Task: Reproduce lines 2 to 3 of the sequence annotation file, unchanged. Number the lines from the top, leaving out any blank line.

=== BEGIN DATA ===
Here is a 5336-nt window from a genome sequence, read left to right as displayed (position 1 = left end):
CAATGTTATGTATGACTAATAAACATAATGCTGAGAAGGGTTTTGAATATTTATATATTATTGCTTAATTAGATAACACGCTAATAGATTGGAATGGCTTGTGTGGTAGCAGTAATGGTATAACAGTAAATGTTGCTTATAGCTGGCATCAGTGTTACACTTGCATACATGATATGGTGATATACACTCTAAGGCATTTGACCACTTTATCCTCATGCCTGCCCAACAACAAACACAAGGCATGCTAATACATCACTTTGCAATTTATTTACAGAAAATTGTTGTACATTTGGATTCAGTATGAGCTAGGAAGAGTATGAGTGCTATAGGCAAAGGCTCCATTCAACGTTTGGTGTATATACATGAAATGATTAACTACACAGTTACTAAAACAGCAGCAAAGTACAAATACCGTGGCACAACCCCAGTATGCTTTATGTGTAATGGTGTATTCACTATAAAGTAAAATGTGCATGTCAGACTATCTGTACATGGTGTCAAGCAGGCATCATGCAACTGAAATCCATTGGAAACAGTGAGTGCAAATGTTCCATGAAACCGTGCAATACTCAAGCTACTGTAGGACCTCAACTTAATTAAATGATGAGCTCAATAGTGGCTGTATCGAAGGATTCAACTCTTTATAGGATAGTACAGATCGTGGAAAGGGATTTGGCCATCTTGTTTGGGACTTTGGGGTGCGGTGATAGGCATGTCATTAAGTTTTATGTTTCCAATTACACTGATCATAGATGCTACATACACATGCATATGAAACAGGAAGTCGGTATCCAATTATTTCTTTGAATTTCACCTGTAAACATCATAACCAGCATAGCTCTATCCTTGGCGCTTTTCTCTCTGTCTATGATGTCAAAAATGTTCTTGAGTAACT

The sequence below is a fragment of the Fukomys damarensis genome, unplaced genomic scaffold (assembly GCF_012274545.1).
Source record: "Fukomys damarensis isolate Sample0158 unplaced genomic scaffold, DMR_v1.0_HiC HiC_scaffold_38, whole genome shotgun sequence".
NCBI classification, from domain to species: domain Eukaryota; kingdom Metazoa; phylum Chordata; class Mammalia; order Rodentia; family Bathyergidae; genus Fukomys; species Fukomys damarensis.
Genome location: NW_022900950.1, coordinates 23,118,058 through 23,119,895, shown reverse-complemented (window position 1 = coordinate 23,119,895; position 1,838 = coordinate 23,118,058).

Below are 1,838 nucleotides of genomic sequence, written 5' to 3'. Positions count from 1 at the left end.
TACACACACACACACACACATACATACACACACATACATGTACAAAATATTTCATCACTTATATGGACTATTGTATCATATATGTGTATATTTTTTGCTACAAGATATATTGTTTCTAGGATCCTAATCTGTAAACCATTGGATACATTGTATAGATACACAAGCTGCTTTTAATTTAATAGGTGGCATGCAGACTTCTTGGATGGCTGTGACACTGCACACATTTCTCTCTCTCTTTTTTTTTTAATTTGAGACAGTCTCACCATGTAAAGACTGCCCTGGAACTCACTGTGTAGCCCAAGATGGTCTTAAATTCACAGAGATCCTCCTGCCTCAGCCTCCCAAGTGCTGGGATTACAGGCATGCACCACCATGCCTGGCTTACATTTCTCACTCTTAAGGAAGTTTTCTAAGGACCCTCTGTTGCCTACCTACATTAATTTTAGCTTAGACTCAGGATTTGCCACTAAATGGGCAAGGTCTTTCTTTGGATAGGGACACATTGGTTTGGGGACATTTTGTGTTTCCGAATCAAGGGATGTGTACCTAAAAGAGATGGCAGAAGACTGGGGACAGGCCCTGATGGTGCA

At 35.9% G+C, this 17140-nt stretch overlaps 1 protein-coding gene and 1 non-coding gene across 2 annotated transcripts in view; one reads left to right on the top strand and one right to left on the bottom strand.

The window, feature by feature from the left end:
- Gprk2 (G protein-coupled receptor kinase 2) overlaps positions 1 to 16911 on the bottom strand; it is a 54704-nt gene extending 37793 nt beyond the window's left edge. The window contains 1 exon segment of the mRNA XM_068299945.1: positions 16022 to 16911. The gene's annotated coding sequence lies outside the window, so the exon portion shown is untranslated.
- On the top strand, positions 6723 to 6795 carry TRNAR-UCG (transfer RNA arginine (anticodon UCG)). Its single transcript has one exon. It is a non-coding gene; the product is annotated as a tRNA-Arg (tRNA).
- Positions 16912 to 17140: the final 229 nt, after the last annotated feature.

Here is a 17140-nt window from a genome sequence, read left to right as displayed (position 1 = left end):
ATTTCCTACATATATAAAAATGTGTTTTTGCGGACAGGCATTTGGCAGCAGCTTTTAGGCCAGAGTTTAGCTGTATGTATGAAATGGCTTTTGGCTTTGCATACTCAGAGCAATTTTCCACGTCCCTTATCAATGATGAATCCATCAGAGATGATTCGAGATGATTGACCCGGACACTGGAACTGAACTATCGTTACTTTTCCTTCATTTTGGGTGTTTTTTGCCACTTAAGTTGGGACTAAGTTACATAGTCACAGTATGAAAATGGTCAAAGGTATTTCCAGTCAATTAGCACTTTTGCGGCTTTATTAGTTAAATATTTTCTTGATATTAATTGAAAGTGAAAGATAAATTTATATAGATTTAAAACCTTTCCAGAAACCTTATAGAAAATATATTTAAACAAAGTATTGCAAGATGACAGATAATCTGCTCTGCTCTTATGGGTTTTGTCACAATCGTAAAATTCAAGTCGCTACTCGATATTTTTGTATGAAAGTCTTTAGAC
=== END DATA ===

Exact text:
CAATGTTATGTATGACTAATAAACATAATGCTGAGAAGGGTTTTGAATATTTATATATTATTGCTTAATTAGATAACACGCTAATAGATTGGAATGGCTTGTGTGGTAGCAGTAATGGTATAACAGTAAATGTTGCTTATAGCTGGCATCAGTGTTACACTTGCATACATGATATGGTGATATACACTCTAAGGCATTTGACCACTTTATCCTCATGCCTGCCCAACAACAAACACAAGGCATGCTAATACATCACTTTGCAATTTATTTACAGAAAATTGTTGTACATTTGGATTCAGTATGAGCTAGGAAGAGTATGAGTGCTATAGGCAAAGGCTCCATTCAACGTTTGGTGTATATACATGAAATGATTAACTACACAGTTACTAAAACAGCAGCAAAGTACAAATACCGTGGCACAACCCCAGTATGCTTTATGTGTAATGGTGTATTCACTATAAAGTAAAATGTGCATGTCAGACTATCTGTACATGGTGTCAAGCAGGCATCATGCAACTGAAATCCATTGGAAACAGTGAGTGCAAATGTTCCATGAAACCGTGCAATACTCAAGCTACTGTAGGACCTCAACTTAATTAAATGATGAGCTCAATAGTGGCTGTATCGAAGGATTCAACTCTTTATAGGATAGTACAGATCGTGGAAAGGGATTTGGCCATCTTGTTTGGGACTTTGGGGTGCGGTGATAGGCATGTCATTAAGTTTTATGTTTCCAATTACACTGATCATAGATGCTACATACACATGCATATGAAACAGGAAGTCGGTATCCAATTATTTCTTTGAATTTCACCTGTAAACATCATAACCAGCATAGCTCTATCCTTGGCGCTTTTCTCTCTGTCTATGATGTCAAAAATGTTCTTGAGTAACT

The sequence below is a fragment of the Fukomys damarensis genome, unplaced genomic scaffold (assembly GCF_012274545.1).